Another isolation technique is to deploy the registry in a dedicated virtual network (VNet). In a dedicated VNet, such as Azure VNet, only users and resources in that VNet can access the registry.
As an example, let’s take a closer look at what Azure Container Registry (ACR) offers. ACR has two authentication methods: individual identity authentication (IIA) and headless/service identity authentication. IIA has an azacr login (via Docker CLI) used by programmers to pull and push registry images. Headless authentication uses a service principle used in CI/CD pipelines. Limit the use of individual identity authentication to a small group of users and follow standard user account best practices.
By granting trusted image push the permission to select users, you can limit who can push images to your container registry. Again, use a DevOps capability such as Azure DevOps to keep container images up to date. And now finally, enable content trust on your container registry so you can enforce using only signed container images.
Authentication and authorization
Authentication and authorization are at the core of securing cloud and DevOps. Authentication is confirming the identity of a user and authorization is the act of verifying and allowing access to resources. Think of these two as AuthN vs AuthZ.
Securing authentication and authorization is important to your container registry and other containerization components like the cluster and CI/CD pipeline. Azure Active Directory (AAD) helps centralize identity and access management to services running in Azure. AAD comes with many features that help with security, including privileged identity management (PIM), multi-factor authentication, service principal accounts, conditional access, and more. AAD extends authentication and access controls with the container registry, the cluster, and even a pipeline in Azure DevOps.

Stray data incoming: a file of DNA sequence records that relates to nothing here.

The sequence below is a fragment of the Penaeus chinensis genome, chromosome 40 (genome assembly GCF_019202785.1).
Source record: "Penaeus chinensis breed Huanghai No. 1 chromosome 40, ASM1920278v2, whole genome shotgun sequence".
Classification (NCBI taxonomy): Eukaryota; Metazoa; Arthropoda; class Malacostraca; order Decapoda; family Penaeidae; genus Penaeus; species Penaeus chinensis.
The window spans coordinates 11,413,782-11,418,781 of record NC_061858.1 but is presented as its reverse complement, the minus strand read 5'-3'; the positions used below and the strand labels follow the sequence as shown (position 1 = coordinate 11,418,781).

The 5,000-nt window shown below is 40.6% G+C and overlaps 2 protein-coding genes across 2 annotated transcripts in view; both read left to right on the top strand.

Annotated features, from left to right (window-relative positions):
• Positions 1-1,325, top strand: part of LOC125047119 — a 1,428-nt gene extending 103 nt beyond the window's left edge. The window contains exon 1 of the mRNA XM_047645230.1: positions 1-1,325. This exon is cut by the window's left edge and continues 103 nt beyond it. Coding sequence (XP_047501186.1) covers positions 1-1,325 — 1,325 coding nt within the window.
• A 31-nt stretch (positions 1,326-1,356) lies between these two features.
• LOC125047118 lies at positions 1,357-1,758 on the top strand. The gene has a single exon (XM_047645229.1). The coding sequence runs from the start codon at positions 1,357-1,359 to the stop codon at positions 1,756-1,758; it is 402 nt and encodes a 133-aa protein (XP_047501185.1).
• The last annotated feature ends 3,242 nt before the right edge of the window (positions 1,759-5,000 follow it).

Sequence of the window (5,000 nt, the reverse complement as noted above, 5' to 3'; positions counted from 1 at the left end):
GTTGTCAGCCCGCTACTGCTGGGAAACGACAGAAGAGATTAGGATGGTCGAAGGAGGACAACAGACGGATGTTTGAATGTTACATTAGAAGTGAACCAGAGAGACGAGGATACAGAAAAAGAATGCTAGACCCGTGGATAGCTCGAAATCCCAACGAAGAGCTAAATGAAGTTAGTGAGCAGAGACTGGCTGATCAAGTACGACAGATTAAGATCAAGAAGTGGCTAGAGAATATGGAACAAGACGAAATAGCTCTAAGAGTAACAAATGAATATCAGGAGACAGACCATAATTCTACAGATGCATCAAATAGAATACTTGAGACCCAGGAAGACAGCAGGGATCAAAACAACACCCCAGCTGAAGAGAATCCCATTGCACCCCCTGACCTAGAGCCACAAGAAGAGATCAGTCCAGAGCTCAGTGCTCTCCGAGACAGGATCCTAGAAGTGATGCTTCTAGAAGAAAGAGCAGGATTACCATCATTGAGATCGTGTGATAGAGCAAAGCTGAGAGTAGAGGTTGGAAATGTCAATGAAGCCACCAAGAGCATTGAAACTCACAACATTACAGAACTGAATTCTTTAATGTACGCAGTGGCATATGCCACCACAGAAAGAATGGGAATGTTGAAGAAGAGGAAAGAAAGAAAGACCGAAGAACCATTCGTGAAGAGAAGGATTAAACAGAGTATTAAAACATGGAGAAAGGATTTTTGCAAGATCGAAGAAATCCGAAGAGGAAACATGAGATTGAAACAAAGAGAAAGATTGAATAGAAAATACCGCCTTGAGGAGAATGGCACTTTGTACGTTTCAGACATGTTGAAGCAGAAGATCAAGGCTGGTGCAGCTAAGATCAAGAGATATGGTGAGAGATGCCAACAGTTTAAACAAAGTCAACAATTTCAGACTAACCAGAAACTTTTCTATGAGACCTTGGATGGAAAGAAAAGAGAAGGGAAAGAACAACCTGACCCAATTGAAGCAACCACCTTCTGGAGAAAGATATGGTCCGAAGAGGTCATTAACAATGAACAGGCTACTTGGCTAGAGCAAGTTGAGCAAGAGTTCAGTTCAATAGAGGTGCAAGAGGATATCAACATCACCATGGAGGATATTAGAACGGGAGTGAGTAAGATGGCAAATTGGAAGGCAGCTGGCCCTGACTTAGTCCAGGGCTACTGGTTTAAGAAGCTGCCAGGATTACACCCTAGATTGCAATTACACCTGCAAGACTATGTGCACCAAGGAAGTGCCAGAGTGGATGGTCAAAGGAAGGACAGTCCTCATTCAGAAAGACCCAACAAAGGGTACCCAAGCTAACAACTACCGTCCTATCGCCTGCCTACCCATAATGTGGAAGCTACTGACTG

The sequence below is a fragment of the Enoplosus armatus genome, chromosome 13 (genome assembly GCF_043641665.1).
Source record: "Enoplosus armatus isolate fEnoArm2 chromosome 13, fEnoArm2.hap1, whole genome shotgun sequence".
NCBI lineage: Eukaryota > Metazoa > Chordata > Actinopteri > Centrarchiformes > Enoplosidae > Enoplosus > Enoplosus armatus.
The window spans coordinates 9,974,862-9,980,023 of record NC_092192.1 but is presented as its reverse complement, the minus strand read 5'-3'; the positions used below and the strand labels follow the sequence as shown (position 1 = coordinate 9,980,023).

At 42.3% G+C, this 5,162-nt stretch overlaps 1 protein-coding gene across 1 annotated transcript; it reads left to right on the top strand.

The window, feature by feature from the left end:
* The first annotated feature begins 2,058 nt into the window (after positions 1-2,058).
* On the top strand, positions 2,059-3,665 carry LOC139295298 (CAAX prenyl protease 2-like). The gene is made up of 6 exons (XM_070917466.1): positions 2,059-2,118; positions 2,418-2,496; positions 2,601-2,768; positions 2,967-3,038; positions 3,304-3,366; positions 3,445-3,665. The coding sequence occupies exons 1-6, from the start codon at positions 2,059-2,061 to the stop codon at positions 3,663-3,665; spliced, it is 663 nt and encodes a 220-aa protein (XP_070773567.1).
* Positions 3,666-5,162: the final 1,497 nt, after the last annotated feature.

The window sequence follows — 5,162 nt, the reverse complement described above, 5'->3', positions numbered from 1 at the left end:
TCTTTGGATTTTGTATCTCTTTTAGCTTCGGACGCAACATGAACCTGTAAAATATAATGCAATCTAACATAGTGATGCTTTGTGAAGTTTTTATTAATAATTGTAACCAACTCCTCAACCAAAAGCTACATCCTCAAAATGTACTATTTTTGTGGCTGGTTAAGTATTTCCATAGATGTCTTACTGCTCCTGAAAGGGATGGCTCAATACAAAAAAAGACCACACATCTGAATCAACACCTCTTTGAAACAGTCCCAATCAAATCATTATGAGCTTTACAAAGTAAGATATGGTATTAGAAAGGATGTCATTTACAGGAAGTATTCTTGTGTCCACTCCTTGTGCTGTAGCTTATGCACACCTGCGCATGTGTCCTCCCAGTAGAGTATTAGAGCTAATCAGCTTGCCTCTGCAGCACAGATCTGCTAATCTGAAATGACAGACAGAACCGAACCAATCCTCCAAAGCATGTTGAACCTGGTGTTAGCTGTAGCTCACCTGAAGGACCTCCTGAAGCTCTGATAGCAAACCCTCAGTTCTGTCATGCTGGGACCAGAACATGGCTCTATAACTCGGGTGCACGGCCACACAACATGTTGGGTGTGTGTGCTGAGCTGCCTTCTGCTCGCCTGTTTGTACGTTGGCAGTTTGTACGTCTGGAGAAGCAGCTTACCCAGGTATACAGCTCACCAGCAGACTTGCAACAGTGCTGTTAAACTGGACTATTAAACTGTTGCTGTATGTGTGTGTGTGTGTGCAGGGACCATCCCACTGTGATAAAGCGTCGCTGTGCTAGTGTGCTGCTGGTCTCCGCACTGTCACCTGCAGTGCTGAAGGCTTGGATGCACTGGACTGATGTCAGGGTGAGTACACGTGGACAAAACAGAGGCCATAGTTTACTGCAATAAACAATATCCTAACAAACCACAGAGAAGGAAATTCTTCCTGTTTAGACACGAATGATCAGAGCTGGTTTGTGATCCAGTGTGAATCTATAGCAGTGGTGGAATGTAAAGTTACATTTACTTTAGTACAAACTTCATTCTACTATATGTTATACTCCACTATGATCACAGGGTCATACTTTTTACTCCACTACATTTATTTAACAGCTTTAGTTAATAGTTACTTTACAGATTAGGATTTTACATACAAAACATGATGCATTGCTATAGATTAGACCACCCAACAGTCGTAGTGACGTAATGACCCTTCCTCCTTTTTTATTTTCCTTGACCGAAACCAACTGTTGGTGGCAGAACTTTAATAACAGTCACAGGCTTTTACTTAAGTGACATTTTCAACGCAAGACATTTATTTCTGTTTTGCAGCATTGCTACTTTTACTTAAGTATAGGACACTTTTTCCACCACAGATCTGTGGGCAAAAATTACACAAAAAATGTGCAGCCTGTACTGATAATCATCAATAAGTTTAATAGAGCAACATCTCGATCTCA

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Policy control for pipelines and cluster
Azure Kubernetes Service also enables you to limit access for not only the resources and people but also the content of the incoming requests. Operators can select from a predefined set of Azure policies and assign them to AKS clusters. This enables the deploy-time enforcement of organizational policies. For example, any resources that are currently deployed to AKS can be checked for compliance with the assigned policies and if found to be non-compliant, the violations are reported so appropriate action can be taken to rectify. Similarly, if a user tries to create resources that are not compliant with policy, his or her requests are denied and the user is presented with a message detailing the policy that caused the denial.
- Microsoft provides AKS cluster monitoring via Azure Monitor for containers. This feature gives you monitoring insights into AKS and containers, cluster and container logs, as well as metric-based cluster and pod performance charts.
- Security Center not only has the ability to show security posture across Azure subscriptions but also can alert you about security that is out of compliance and can assist with remediation of security issues.
- Azure Monitor consists of Log Analytics (infrastructure monitoring) and Application Insights (application performance monitoring). Azure Monitor can assist in the overall visibility and storage of security assessments and issues in Azure subscriptions, as well as advanced alerting and notification when security issues do arise.